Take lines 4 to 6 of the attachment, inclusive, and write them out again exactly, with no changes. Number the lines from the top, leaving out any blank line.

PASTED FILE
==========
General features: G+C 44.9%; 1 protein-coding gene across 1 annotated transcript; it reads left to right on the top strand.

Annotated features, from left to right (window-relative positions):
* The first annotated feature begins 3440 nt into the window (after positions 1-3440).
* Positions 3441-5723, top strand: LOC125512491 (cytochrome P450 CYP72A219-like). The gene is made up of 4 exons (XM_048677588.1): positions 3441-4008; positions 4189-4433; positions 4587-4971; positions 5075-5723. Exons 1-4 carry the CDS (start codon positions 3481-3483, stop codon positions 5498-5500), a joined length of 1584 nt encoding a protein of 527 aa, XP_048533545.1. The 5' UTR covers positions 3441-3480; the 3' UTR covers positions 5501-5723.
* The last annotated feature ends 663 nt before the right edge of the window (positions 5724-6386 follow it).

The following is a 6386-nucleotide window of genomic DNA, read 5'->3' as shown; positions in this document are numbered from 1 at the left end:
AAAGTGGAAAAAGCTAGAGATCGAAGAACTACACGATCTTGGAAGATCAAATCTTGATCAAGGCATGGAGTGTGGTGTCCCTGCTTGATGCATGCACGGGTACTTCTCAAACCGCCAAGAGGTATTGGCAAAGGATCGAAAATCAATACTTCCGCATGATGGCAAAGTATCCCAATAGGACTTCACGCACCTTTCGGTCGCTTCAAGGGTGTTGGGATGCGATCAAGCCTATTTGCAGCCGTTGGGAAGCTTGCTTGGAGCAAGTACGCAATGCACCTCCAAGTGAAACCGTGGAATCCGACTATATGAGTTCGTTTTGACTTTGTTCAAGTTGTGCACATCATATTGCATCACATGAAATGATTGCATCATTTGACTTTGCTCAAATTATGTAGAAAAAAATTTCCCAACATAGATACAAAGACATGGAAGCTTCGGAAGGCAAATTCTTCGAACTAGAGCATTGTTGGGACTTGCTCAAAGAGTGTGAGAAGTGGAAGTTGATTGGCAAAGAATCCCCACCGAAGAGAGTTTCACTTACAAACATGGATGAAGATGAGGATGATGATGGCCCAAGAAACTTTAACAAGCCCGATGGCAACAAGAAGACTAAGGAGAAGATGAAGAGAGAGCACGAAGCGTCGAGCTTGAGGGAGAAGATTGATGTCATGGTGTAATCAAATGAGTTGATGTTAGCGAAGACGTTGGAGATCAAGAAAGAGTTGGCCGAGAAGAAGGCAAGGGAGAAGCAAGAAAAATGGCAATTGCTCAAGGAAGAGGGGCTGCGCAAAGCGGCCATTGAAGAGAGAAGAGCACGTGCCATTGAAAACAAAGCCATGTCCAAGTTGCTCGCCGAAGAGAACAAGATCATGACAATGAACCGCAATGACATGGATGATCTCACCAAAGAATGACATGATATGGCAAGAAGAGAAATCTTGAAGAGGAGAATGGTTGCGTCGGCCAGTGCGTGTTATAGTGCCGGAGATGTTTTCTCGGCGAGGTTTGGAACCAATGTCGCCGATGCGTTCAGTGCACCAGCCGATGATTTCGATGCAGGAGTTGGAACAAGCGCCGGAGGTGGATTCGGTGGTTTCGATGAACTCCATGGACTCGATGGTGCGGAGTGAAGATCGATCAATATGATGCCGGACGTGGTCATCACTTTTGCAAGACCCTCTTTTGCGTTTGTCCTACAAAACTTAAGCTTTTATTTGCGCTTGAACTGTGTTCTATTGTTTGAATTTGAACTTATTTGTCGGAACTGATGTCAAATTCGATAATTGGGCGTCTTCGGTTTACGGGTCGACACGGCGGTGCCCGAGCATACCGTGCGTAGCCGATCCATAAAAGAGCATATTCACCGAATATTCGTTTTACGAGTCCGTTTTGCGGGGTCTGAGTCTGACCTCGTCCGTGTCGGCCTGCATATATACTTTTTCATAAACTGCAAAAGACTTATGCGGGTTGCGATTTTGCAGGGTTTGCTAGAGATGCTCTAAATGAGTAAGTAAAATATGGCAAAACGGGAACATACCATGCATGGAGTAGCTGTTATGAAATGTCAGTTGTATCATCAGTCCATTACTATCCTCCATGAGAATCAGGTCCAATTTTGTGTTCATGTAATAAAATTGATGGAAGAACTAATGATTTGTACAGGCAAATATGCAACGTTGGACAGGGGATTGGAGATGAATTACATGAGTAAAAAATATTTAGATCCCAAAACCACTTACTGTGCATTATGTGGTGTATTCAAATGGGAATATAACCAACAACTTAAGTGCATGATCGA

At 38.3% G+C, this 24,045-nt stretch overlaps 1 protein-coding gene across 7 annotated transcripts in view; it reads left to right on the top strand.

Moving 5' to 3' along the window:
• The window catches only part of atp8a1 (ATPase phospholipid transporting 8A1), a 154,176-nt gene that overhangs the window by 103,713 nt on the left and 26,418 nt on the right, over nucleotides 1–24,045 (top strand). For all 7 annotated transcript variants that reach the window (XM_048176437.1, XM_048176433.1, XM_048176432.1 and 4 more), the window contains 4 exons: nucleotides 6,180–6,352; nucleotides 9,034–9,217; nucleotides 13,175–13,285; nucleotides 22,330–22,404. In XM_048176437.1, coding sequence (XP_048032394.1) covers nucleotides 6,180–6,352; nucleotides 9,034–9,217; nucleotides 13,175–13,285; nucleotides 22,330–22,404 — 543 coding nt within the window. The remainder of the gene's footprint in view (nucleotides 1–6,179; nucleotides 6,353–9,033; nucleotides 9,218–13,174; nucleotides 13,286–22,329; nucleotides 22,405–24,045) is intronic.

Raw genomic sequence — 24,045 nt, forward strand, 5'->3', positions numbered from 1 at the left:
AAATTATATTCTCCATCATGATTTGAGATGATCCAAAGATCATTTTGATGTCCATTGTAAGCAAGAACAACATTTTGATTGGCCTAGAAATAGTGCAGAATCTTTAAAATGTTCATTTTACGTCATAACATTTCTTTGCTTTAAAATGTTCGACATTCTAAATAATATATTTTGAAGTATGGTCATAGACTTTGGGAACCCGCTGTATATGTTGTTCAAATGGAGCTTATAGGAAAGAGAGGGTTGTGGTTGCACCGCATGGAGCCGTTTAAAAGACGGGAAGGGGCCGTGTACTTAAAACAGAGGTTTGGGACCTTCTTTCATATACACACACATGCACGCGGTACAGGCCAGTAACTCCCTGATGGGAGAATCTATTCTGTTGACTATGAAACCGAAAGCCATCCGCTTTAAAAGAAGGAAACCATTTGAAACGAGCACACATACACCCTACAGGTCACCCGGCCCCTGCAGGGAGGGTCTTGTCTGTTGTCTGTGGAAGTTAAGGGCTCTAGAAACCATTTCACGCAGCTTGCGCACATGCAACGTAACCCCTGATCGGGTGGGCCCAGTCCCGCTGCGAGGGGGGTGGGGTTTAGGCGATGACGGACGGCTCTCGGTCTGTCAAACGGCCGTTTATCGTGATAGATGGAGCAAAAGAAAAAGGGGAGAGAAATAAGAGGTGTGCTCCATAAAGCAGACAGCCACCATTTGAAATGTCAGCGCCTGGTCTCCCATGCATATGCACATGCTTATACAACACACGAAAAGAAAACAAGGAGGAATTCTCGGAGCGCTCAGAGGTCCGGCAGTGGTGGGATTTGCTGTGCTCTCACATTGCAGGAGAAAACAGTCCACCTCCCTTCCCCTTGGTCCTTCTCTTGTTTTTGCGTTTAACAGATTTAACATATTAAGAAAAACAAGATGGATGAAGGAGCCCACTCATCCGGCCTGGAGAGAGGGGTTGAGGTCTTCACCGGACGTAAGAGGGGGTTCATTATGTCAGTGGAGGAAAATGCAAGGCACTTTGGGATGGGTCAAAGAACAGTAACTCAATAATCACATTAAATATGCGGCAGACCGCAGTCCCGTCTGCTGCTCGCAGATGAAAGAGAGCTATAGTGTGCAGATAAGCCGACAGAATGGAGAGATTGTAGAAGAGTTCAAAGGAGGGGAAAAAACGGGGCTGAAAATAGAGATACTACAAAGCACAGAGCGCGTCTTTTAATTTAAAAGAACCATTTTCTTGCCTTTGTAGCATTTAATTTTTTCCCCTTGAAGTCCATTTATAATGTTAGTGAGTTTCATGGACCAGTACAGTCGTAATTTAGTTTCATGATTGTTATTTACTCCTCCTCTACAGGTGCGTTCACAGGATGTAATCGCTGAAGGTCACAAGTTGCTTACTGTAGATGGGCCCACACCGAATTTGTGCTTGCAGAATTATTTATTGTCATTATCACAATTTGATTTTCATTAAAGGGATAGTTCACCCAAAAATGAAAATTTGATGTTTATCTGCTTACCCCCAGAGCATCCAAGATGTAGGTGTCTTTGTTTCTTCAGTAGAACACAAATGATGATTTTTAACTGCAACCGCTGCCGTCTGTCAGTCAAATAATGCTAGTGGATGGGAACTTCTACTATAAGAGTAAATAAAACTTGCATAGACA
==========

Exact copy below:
* Positions 3441-5723, top strand: LOC125512491 (cytochrome P450 CYP72A219-like). The gene is made up of 4 exons (XM_048677588.1): positions 3441-4008; positions 4189-4433; positions 4587-4971; positions 5075-5723. Exons 1-4 carry the CDS (start codon positions 3481-3483, stop codon positions 5498-5500), a joined length of 1584 nt encoding a protein of 527 aa, XP_048533545.1. The 5' UTR covers positions 3441-3480; the 3' UTR covers positions 5501-5723.
* The last annotated feature ends 663 nt before the right edge of the window (positions 5724-6386 follow it).

The following is a 6386-nucleotide window of genomic DNA, read 5'->3' as shown; positions in this document are numbered from 1 at the left end: